• Anonymous on November 26 2011 said:
    Dear Fred, here we go again... Our readings of history are very different though I've probably learned as much about history as you have in my own way ie I'm not an academically qualified teacher/lecturer but I have an international perspective on geopolitics... As far as I'm concerned the US dropped the Bomb on Japan to prevent Stalin taking over the rest of Europe, militarily, which he didn't, rather than prevent the Chinese CP taking over China, which they did.Just to muddy the waters even further and I'm sure you'll enjoy shooting me down o this, the story is that the Bombs dropped on H and N were German bombs not US ones... (ratatatatat....)If the US didn't drop the Bomb they could have stsrved Japan into surrender by blockade... ;-)
  • Anonymous on November 26 2011 said:
    If the war in Europe had gone on Germany would had some fearsome new weapons but without oil couldn't have stiopped the Red Army. She could have destoryed the mulberries at Normandy so cutting off supplies to the Western Allied Armies and forcing an armistice in thec West before the Western Allies could get Antwerp operational. Then the Red Army would have simply thrust on to the Atlantic...in 1944/45.And as for nuc power, I'd rather have Tesla's energy from the solar energy in the atmosphere than wind and wave power. But humanity does seem ready for free energy yet-not responsible enough. And yes I did miss out Three Mile Island. But you are being intellectual whereas I'm being visceral. I don't feel humanity is responsible enough for nuclear. Any human culture that can build thousands of nukes for MAD isn't anywhere near 'sane and responsible' enough for 'peaceful' nuclear power...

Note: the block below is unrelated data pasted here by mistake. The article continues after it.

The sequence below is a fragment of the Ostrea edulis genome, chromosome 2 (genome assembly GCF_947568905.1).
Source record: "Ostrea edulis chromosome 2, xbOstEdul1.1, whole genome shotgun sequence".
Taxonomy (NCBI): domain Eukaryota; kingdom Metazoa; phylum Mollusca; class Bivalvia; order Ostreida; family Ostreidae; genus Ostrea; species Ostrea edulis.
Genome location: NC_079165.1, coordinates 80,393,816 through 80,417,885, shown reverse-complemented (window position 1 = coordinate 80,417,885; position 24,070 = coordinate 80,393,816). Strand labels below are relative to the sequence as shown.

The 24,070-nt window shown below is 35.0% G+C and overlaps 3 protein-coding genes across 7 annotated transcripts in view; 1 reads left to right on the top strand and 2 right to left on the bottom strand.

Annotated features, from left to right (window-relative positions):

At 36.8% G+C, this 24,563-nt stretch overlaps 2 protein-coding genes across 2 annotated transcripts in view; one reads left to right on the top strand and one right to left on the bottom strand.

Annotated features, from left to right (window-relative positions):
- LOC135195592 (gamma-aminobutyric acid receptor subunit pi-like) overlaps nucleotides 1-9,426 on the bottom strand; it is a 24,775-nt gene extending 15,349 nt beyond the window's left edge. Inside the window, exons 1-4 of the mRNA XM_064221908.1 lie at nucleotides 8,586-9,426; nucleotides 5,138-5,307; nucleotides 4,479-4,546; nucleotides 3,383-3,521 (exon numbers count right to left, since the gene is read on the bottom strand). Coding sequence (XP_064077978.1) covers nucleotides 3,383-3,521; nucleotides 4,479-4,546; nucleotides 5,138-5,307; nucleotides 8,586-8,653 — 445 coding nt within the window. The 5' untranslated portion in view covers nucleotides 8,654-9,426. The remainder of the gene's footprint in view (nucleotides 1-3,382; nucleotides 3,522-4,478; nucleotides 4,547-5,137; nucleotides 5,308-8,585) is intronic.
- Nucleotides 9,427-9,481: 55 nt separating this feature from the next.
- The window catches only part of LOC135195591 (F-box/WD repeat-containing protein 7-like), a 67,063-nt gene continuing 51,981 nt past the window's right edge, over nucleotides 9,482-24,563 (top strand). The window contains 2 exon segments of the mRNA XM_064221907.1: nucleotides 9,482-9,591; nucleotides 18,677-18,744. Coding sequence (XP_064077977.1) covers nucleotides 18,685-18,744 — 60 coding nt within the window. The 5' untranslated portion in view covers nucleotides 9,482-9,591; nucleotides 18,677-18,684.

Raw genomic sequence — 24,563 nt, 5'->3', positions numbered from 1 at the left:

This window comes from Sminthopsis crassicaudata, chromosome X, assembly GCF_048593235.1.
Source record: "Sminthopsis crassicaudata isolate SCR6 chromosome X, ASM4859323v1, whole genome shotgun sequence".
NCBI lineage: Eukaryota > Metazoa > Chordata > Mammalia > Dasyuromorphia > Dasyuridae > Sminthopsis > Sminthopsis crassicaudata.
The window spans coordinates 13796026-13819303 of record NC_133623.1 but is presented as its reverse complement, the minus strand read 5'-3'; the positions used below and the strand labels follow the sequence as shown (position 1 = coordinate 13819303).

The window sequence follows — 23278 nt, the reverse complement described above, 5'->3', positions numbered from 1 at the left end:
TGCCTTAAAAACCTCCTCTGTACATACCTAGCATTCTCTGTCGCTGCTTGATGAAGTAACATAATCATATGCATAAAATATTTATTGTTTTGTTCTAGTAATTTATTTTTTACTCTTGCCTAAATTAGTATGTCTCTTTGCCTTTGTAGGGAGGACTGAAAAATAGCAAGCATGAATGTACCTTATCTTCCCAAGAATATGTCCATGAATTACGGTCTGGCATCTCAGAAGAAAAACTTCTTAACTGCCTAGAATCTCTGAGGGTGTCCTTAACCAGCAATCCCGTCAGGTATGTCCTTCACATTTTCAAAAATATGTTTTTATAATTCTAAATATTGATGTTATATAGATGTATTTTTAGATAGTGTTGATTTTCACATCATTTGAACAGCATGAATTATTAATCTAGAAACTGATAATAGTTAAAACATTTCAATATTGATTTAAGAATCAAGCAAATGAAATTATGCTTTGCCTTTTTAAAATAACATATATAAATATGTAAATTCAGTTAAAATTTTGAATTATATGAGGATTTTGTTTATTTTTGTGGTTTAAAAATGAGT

• Fred Banks on November 27 2011 said:
    Whoever you are, your interpretation of history comes from books - comic books - whereas I deal in the real thing. And listen, you can't say the things you say in those posts without intelligent people laughing at you. If you don't get anything else out of this exchange, it is in your interest to get that. "The Red Army would have..." What are you after anyway?Fred
  • Philip on November 28 2011 said:
    Well Fred 'whoever you are' Banks, i can see we're having another really intelligent exchange of 'comic book' views here. Seeing as you have never once provided any EVIDENCE to refute a single thing I've said in my posts, not once,that you simply resort to treating me like one of those 'inferior student types' you are so fond of looking down your nose at (including those of your professional peers who happen to disagree with you), I shall continue to post until you come up with something more solid than 'you can't say the things you say without intelligent peple laughing at you'. Which is a roundabout way of calling me stupid. Prove it! With solid evidence and logical argument based on experience, Or shut up... I don't mind agreeing with you when you present evidence and logical arguement based on experience, but don't gratuitously offend, it really is beneath you.